Can anyone who blogs call themself a blogger? Seems like a dumb question, but I guess it depends on what the definition of blogger is. To oversimplify – one who blogs. Is it that simple? Because that would be too easy, right?

What you do and what you are

I’ve struggled with this blogger identity. On my Twitter bio, I still have not claimed that label for myself. Instead of saying what I am, I simply say what do, “I blog…” And if that makes me a blogger, cool.

But what you do does not necessarily make you whatever that thing is. I sleep, but I’m not a “sleeper.” A dog barks, but it’s not a barker; it’s a dog. My wife bakes, sometimes, but she’s not a baker.

Another example is photography. It’s a side-hobby of mine (see my Gallery). I label myself an enthusiast for it. I own several cameras. I geek out on the gear, the craft, and the art. I’ve practiced shooting. I try to develop my eye for shots. I take and make photos in camera and in post processing software (Lightroom).

But I am not a photographer. Why? Because I don’t get paid for pictures. So I’m not a professional photographer. My day job is not photos, or writing.

Regularity is key

Let’s bring it back to being a blogger. What is a blogger? It’s a person who publishes or shares their thoughts online. But a key word to add to this definition (thanks to the Oxford dictionary) is, “regularly.”

Posting to a blog on a regular or consistent basis is vital. Blogs are considered defunct when the blogger doesn’t post for months at a time. For me, this is a big deal. I’ve started many blogs only to end up missing in action. Even my Jason Journals blog has gone on hiatus before – yikes! That is why I’ve always hesitated to self-identify as a blogger.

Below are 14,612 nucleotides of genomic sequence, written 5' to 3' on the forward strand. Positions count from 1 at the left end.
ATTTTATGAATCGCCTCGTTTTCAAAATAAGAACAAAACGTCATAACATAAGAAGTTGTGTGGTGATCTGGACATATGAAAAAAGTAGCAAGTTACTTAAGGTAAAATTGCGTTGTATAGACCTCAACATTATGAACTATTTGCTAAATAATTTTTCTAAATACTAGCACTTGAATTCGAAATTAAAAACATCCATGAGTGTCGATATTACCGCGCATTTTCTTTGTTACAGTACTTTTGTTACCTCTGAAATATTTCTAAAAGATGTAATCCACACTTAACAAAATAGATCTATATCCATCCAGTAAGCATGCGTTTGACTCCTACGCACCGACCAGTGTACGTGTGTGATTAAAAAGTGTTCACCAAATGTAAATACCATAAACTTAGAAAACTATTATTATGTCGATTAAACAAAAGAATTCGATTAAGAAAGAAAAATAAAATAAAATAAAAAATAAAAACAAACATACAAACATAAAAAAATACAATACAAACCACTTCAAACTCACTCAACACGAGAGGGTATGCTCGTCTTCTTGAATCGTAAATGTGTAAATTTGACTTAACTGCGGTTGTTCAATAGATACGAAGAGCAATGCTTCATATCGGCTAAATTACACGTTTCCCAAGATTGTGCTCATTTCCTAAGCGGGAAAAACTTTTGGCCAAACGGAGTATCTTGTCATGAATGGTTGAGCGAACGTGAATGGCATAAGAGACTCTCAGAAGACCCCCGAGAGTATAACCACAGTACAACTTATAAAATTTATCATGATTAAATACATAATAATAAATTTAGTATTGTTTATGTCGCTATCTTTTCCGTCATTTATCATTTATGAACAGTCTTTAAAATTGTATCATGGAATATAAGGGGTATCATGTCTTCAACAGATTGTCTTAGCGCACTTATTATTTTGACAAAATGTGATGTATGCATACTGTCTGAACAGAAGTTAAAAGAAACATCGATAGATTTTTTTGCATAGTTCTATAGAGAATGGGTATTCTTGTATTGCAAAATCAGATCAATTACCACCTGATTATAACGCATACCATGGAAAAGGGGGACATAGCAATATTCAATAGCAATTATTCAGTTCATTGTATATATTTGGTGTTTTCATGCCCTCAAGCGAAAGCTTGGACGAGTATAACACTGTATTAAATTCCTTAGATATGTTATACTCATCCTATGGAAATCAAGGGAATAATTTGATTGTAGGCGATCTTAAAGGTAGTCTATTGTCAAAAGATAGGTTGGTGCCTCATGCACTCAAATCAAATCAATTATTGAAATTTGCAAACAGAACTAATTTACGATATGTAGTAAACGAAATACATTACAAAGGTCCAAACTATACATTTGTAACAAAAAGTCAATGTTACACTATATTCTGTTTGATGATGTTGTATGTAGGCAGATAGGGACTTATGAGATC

Consistency is not my strength. It takes lots of planning, self-discipline, and concerted effort on my part. And that still doesn’t always make things work out. So I’ve kind of had this personal standard: I can only call myself a blogger after I’ve blogged regularly for one year. Because if I could stick with it that long, then the label would stick.

But I admit, I feel closer to accepting the blogger identity now because I’m on my longest stretch of regular blogging ever! Yeah, I feel good about that. Part of me just wants to assume the identity of – blogger. I like writing, word-smithing, etc. If I keep it up, I may even get good at it someday!

Labels and identities

Beyond the blogger label, in general, I think someone who posts words online can also be called an Author or Writer. But “author” seems more associated with published books, not blogs. And they’re usually paid for their writing.

But by definition, a blogger is one who writes online regularly, not professionally. They publish their writing often, and money may or may not be involved.

Anyways, I’ve got to stay focused on the doingjust blog stuff, man! I enjoy it, so my chance of success in being a blogger is decent. I don’t know if that necessarily means that what I do and what I am relate to who I am. But that’s getting too deep.

Keep it simple. If you blog enough, then yeah, you’re a blogger.

Oh, and drink coffee. Seems like that’s part of being a blogger. Works for me!

Are you a blogger because you blog? Or do you blog because you are a blogger? What do you think? Write below, or write to me here! I like hearing from you!